Did God tell Balaam to do evil?

Woodcut from the Nuremberg Chronicle

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Question: Numbers 22:12 God tells Balaam “do not go with them” then in vs. 20 God says, “You can go with them.” But once God does give the okay, why does He hinder and block the travel by sending the Angel?

Answer: This is a figure of speech, in this case irony on God’s part to convey the opposite of what he means. Other examples are Genesis 3:22, “The man has become like one of us, knowing good and evil.” It is apparent that this was Adam’s desire but that he did not become like one of the Godhead and did not know good and evil the way God does, but in a fallen, captive way. Judges 10:14 has God saying to Israel, “Go and cry out to the gods you have chosen. Let them save you when you are in trouble,” though, obviously, He does not believe there are such gods or that they can save Israel.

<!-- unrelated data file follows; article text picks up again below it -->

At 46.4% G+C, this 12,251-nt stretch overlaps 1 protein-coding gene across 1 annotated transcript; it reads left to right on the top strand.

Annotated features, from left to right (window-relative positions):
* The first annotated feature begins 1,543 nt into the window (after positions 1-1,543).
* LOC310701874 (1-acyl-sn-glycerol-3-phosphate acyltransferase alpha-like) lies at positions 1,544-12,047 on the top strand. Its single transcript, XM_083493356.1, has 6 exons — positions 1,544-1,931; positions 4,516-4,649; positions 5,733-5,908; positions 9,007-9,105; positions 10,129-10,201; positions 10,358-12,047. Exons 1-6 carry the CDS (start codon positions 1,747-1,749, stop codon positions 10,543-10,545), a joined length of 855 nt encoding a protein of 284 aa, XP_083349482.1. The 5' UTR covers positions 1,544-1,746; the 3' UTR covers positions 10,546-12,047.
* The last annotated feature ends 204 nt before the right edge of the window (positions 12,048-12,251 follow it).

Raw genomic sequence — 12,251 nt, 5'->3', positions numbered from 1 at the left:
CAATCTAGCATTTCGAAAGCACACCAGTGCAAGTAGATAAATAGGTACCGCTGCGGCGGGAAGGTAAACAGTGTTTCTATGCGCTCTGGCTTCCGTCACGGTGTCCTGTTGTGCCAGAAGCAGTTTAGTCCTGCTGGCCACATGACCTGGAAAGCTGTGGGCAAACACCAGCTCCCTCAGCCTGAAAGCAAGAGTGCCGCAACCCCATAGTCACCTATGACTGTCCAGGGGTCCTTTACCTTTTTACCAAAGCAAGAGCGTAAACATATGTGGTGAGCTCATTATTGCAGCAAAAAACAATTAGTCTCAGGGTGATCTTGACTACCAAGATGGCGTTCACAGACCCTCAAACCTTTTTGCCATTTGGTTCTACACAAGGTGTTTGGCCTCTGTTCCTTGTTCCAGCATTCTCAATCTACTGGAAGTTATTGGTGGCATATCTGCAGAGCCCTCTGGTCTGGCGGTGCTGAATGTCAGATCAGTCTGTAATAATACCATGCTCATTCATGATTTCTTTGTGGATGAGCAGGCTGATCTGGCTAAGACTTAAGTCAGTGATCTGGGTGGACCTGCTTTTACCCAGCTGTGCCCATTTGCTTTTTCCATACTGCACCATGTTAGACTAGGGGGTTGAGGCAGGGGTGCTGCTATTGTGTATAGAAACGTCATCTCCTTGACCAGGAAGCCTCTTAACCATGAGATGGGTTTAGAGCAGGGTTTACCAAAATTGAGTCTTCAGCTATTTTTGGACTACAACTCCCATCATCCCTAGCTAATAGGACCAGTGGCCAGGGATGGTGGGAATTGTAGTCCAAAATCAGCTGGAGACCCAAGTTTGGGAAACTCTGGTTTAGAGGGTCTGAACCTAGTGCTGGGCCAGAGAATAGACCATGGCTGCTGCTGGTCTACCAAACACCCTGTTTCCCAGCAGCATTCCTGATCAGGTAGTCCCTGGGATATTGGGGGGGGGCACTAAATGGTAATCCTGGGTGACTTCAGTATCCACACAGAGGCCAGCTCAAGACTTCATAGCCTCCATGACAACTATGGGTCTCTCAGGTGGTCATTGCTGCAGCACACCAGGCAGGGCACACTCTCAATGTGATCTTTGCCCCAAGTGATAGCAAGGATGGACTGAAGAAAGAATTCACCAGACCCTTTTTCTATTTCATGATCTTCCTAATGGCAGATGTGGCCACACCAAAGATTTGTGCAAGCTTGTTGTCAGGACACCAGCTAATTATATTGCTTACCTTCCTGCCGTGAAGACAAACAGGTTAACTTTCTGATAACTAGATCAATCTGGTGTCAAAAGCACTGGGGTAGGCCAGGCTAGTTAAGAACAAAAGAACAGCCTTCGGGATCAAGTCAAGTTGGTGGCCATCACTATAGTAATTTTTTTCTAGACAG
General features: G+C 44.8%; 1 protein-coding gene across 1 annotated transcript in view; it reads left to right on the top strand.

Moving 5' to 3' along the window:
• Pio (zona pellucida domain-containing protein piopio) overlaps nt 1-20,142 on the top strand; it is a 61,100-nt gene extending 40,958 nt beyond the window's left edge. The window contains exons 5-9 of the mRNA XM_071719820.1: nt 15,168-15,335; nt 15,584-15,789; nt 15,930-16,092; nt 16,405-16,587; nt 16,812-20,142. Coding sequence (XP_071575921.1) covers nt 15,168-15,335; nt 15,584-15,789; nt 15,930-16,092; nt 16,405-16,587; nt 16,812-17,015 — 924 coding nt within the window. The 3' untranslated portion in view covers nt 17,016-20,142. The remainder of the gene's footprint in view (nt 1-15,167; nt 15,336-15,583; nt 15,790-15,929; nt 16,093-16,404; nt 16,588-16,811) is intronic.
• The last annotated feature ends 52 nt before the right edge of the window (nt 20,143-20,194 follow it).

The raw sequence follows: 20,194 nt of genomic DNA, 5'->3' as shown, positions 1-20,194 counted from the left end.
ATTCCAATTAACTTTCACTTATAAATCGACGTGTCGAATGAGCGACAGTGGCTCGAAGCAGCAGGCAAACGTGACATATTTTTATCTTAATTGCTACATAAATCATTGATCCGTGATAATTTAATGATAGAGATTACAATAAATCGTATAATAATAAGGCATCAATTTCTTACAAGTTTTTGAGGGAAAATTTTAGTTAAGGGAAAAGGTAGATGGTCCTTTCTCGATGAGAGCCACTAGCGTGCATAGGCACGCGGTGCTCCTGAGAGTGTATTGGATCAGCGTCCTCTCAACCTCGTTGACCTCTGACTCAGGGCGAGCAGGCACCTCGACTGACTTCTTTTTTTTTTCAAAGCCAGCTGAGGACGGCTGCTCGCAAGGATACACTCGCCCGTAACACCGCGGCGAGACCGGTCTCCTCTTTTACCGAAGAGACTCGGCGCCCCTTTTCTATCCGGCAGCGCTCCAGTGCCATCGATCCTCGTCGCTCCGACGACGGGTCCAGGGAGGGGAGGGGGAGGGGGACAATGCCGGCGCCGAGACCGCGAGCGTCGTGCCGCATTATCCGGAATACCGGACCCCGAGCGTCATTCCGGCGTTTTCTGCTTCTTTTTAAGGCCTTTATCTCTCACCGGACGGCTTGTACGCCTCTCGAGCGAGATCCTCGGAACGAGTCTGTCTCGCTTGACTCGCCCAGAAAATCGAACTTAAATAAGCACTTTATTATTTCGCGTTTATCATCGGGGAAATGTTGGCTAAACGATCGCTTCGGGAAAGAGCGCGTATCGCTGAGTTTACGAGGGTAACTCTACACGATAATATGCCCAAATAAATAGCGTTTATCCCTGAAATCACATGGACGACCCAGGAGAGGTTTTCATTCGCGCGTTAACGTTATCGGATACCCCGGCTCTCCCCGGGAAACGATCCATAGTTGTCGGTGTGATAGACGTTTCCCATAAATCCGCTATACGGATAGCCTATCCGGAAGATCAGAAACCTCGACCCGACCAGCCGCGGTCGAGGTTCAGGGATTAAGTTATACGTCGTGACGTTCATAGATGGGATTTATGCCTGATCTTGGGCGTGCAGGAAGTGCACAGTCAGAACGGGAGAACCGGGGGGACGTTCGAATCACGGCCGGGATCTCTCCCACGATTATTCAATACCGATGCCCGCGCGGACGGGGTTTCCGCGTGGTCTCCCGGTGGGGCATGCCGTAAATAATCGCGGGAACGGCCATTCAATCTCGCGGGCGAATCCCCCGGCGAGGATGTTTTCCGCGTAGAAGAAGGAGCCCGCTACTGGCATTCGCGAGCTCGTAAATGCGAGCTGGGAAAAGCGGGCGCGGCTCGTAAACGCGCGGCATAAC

Balaam knew he was not to go and curse Israel. Yet he was being offered a great deal of money if he would. He wanted the money (2 Peter 2:15) so he was willing to hear God’s ironic statement as the permission he desperately desired. He knew better in his heart but was willing to rebel against what his conscience told him and go anyway. Despite his best efforts at cursing Israel, he couldn’t. So he figured out that if the women of Moab sexually tempted the men of Israel, and they succumbed, Israel would incur God’s wrath (Revelation 2:14). That was the advice he gave to Balak, king of Moab and it worked, in part. He later paid for his disobedience with his life (Numbers 31:8)

We are much like Balaam when we look for ways to justify what we’re doing, even distorting the Word of God in our efforts.

Randall Johnson

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